Waste is a by-product of human development that most of us would rather ignore, but any society which does, will find that they ignore proper waste management, at their peril. Anyone who studies old neglected landfills will find many that provide a shocking insight into the illogicality of our consumption-based lifestyles. Sustainability cannot be achieved without people taking individual responsibility for their waste and in so doing protect public health and the environment.
Much of the waste that makes it to landfills is recyclable, and easily removed at source, and yet so much of it is landfilled around the world without much thought about how it can become a huge liability when it remains in landfills for thousands of years before it breaks down.
It is not uncommon in countries where there is no real control over waste which is sent to landfills, for over 75% of the total waste to be organic. All such wastes will need to be decomposed before the efluent from them can be disposed to the local environment. Considering this, some responsible communities have made their move towards zero waste by recycling their organic waste themselves, instead of dumping it in their wheelie bins and marked as designated for residual waste.
Waste management practices can differ widely for developed and developing nations, for urban and rural areas, and for residential and industrial producers. Management of non-hazardous waste residential and institutional waste in metropolitan areas is usually the responsibility of local government authorities, while management for non-hazardous commercial and industrial waste is usually the responsibility of the generator subject to local, national or international controls.
Better Waste Management is Essential in Many Developing Nations
Bangalore city generates almost 3,500 tons of waste daily which is collected by the garbage collection vans and is taken to the landfill sites around the city for garbage disposal. With time, the availability of landfills for dumping waste is becoming difficult. Moreover, all the landfill sites are reported to be contaminating the underground water, land and air and thus are posing a challenge for the environment.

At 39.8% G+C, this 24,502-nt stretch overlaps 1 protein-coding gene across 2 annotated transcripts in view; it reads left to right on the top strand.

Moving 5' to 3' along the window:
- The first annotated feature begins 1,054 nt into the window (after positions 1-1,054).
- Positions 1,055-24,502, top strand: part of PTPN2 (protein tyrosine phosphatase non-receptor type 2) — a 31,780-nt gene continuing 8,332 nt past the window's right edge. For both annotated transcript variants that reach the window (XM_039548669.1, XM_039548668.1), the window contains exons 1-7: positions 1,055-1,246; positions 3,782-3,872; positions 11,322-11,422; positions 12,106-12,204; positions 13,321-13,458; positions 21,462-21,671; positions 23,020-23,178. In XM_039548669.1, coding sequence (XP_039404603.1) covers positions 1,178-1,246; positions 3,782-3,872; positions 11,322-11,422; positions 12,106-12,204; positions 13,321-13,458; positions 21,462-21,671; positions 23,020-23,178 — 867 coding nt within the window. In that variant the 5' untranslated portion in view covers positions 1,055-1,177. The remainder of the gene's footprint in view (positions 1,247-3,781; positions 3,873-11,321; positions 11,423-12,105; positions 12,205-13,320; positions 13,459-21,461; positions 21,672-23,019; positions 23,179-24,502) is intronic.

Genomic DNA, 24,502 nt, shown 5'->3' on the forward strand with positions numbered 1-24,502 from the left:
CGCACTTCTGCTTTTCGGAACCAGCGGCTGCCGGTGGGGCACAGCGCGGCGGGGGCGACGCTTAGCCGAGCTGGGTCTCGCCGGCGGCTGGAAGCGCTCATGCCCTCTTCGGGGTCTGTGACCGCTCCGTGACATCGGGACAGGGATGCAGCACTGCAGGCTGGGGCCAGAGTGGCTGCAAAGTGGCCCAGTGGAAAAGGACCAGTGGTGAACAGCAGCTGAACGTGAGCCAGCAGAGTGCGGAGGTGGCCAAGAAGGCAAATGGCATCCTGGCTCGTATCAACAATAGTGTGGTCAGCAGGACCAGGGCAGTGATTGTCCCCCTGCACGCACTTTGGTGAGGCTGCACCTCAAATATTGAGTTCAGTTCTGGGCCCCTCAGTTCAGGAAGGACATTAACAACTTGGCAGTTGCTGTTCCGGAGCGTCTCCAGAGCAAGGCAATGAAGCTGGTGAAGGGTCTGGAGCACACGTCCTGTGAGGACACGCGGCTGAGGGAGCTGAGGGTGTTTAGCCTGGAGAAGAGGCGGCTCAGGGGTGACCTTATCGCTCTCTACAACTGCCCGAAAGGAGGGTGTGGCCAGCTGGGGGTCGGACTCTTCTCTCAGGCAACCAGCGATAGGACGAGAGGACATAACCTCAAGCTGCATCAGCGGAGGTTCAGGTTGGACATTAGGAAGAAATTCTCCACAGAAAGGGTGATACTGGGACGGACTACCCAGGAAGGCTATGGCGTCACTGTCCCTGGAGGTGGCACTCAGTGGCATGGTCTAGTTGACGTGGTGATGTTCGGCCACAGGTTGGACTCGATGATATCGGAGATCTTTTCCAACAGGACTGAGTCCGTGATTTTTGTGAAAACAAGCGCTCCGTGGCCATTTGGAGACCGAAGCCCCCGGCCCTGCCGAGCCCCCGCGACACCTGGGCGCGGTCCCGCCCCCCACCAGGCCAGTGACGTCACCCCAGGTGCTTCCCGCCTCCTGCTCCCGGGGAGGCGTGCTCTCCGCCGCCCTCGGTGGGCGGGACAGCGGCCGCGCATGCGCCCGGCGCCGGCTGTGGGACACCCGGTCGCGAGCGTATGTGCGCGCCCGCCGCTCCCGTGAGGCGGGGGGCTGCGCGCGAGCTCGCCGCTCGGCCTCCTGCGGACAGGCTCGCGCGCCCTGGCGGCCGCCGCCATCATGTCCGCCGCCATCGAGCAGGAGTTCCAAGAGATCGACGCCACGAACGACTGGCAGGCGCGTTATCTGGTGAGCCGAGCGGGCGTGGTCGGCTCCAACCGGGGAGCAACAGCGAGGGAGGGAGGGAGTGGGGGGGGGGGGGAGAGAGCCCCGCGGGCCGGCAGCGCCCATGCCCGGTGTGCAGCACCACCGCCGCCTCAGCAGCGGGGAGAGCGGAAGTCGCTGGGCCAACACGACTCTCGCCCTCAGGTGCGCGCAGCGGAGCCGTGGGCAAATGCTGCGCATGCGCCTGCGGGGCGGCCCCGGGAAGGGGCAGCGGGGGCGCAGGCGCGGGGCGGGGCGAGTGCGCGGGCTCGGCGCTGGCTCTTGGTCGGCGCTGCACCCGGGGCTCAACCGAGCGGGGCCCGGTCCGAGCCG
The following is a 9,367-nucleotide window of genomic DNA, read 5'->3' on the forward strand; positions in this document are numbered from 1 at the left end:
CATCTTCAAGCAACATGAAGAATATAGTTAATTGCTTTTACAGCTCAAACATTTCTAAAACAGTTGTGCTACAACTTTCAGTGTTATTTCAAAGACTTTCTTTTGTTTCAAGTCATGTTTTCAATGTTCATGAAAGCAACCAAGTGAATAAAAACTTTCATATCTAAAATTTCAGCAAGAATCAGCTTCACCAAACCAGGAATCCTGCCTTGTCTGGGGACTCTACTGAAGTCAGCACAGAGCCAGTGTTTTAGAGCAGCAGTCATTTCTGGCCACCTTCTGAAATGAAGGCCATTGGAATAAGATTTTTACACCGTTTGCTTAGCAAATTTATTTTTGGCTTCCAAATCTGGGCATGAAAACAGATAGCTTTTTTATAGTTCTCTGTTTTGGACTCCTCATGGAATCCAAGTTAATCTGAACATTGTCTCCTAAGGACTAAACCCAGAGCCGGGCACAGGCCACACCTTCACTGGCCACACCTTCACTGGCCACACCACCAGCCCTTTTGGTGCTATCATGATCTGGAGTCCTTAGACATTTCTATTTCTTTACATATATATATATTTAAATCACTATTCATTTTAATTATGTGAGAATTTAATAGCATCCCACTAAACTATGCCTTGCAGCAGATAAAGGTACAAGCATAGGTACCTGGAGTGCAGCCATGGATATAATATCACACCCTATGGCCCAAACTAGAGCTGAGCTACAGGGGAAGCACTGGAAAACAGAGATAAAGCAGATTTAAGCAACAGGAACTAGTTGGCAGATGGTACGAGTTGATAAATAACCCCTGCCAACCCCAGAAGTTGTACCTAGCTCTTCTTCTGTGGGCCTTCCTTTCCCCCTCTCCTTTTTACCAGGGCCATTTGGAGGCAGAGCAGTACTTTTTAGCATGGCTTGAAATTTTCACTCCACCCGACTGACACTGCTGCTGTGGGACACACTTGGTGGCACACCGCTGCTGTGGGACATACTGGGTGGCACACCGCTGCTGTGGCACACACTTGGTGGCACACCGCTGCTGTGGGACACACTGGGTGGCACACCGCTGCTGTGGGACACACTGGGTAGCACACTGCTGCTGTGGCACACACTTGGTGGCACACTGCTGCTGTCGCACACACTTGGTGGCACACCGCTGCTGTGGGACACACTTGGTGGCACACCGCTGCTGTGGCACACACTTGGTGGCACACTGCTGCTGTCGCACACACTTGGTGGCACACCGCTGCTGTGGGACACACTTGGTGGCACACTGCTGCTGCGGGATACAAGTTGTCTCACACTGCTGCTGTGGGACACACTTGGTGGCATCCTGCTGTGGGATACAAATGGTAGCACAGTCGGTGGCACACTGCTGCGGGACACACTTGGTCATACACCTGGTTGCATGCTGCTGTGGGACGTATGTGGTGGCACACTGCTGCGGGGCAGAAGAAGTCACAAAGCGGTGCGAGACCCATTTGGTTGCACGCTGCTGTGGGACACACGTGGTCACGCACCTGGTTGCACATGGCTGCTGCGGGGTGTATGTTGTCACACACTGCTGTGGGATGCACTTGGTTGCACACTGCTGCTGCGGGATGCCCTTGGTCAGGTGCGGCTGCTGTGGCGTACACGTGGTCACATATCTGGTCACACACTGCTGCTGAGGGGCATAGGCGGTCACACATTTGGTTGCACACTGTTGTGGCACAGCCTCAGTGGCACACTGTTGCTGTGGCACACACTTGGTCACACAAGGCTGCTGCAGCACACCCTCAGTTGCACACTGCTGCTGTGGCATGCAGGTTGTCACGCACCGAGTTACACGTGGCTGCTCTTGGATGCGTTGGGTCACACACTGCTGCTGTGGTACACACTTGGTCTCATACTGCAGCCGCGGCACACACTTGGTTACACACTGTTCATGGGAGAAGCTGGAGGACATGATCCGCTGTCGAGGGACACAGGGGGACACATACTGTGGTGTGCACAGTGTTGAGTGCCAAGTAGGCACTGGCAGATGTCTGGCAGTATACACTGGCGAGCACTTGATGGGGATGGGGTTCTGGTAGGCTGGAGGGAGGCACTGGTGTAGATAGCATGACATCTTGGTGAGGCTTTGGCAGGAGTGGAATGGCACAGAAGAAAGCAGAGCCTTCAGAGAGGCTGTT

What is Integrated Waste Management?
Integrated waste management is a holistic approach to dealing with municipal garbage, also known as Municipal Solid Waste (MSW). It involves the collection and separation of refuse so that non-organic materials can be recycled or reused and organic materials can be composted or processed to produce fuel for energy generation.
Incineration – The second most common means of waste disposal (after landfill which is the most commonly used), this can range from simple open burning in less-developed regions to large and highly engineered facilities in advanced areas that practice “thermal treatment,” a process for converting incinerated waste into reusable heat, steam, gas and ash. Incineration is most actively used in densely populated nations like Japan, where the limited amount of land makes landfills impractical.
Waht is a Waste Management Facility?
A waste management facility is a place where solid waste, reusable or not, is processed and the tonnage of waste sent to landfill is minimized (for example by sorting and recycling) before it is sent to its final destination. The term is usually not synonymous with landfill (garbage dump), although it may be located on the same site as a landfill, and may be considered a better alternative to simply lumping together all refuse a society produces as “residual waste”.
A waste management facility's component “waste technologies” varies greatly depending on waste types and location. The one thing all such facilities have in common is that they deal with discarded materials, with the intention of storing, altering, or destroying that waste. Finding, and adopting, better ways of minimizing waste and rendering it less environmentally damaging if it escapes, are at the core of all waste management facility's primary functions, and many countries do now invest substantial resources into improving waste management facilities.